INTERVIEW: Kim Kelly: a strong and unwavering voice for women in leadership
“I appreciate the many opportunities of mentorship that I have received through my work with the AMA. Through AMA support, I have been able to develop my skills as a physician leader and positively affect the health of my community, city, and province.” — Dr. Kimberley Kelly1
To this day, Dr. Kelly does not know who on the Alberta Medical Association (AMA) nominating committee put her name forward, in a closed session in 2015, to sit on the AMA Board of Directors. This was a turning point for her and gave her the opportunity, as an individual, to take a leadership position with the AMA.
“I’ve learned the term is ‘sponsorship’ for this type of endorsement by a leader. It’s essential for our leaders to sponsor women and individuals from other underrepresented groups in order to address the inequity found in medical leadership. To have one person advocate for me behind closed doors and to have that action change the whole trajectory of my career is shocking,” she said in a recent interview. “To me, this illustrates the power of sponsorship.
“You have to promote and support women all along the way,” she says, and women need to learn not to be shy in promoting themselves or asking for leadership roles. “It’s not a behaviour we have been taught.
“If you’re not seeing leadership modeled, it’s hard to imagine yourself in the role,” she adds. “For example, the AMA has had only four female presidents since its creation in 1889. That’s a key point. I feel men have a wide spectrum of leaders they can identify with and emulate. Women have far fewer leaders as role models.
“The AMA was the first health care organization to offer me a leadership position. This came almost 20 years after graduating from medical school. I was not mentored or supported prior to this. In fact, I sought out and created my own leadership opportunities in the education and non-profit sectors as I found few in the health care sector. I discovered that outside of health care, my leadership skills were validated and valued. I also received feedback, which allowed my skills to grow. Surprisingly to me, I have not yet received feedback on my leadership skills within the health care sector.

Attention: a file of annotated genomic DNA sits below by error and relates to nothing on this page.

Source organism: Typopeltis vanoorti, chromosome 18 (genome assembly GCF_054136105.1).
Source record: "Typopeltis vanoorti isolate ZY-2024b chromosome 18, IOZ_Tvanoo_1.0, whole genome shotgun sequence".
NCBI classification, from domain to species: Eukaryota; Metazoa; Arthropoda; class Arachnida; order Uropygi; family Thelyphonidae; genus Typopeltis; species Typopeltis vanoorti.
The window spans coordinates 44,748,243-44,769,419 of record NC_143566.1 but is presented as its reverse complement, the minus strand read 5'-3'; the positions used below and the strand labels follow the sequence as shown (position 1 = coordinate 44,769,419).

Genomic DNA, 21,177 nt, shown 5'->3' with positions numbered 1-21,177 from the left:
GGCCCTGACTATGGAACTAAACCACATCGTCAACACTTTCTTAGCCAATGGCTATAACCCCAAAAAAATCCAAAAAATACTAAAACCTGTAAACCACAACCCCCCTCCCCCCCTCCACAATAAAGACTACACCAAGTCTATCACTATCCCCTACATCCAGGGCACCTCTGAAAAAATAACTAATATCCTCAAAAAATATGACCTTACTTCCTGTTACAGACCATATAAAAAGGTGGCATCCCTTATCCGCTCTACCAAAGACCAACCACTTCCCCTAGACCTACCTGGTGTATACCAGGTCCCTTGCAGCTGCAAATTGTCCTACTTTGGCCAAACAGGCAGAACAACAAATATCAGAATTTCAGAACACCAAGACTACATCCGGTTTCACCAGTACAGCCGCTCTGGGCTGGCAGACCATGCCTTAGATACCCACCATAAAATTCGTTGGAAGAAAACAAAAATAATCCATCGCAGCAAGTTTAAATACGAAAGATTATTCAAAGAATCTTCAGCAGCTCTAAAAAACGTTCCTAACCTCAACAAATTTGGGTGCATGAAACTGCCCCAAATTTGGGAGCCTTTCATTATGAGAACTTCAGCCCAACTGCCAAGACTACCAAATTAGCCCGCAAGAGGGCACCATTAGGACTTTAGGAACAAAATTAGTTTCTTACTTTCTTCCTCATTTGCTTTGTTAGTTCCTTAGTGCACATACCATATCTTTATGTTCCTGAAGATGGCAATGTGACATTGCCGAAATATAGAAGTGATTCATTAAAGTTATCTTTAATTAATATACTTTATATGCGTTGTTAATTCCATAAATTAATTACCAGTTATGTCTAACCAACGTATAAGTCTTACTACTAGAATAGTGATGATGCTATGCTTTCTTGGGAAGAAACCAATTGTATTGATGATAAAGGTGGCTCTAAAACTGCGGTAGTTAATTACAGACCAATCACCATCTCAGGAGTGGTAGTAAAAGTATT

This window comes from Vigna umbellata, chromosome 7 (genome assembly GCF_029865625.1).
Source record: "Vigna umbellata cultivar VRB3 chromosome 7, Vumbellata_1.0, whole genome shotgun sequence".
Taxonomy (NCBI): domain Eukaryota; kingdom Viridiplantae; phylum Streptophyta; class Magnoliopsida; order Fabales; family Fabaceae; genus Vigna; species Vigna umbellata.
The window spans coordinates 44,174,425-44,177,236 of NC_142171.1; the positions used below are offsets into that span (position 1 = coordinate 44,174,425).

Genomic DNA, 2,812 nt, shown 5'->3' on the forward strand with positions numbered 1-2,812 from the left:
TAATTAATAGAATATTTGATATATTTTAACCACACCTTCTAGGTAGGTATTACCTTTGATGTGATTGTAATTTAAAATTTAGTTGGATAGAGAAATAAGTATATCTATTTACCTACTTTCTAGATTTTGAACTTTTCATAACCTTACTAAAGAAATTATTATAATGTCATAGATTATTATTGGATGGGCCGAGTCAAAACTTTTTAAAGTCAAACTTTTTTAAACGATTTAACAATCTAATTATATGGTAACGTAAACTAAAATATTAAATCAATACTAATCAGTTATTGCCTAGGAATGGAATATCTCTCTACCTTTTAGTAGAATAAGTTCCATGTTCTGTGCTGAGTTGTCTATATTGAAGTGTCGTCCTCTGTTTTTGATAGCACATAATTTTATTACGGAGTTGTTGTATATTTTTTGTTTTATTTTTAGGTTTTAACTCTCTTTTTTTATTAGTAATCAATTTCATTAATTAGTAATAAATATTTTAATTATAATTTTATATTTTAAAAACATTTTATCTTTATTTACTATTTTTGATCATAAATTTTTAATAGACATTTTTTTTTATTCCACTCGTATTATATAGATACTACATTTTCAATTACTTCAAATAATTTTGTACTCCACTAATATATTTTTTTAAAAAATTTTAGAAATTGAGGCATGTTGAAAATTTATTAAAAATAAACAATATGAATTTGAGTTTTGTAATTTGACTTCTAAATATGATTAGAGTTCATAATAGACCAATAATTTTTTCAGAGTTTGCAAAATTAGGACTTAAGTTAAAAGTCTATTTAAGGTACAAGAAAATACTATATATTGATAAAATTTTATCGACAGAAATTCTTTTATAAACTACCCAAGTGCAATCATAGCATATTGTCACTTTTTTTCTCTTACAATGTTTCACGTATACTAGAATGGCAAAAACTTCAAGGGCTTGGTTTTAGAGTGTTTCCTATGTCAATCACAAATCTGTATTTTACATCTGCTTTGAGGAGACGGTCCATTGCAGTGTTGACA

“I wonder how many talented women leaders we have lost because they grew tired of fighting against the system? Most women have not had mentors, have not been sought out for leadership, and have not received guidance in career development. I personally invested time and money in leadership training. I also spent a lot of time in search of opportunities. If our health care leaders are serious about addressing gender inequity and the lack of diversity and inclusion, resources need to be directed to mentoring, coaching, leadership training, and metrics.
“I think it’s also important for health care leaders to know that, along the way, I was not encouraged but discouraged from entering leadership. Assumptions were made that I was too busy, that my kids were too little, and that my clinical practice wouldn’t allow me the time for a leadership role. I wish I’d been asked these questions rather than assumptions made.”
In addition to sitting on the AMA board, Dr. Kelly is a staff physician at the Alberta Health Services Opioid Dependency Program in Edmonton. She is also an associate clinical professor in the Department of Family Medicine at the University of Alberta. The CBC recently described her as “among the foremost national leaders spearheading efforts to change the culture of medicine to be better for women.”2
Earlier this summer, Dr. Kelly appeared on Dr. Brian Goldman’s White Coat, Black Art radio program to describe how she was sexually harassed as a medical student. In an article published by CBC,2 Dr. Kelly described her initial reluctance to appear on the show because she was worried that if she spoke out, she might lose her credibility to speak on other issues. She was quoted as saying: “I felt there was a big risk that my voice would be silenced.... But it also made me realize, how difficult it is for someone who hasn’t reached the level I’m at to speak up.”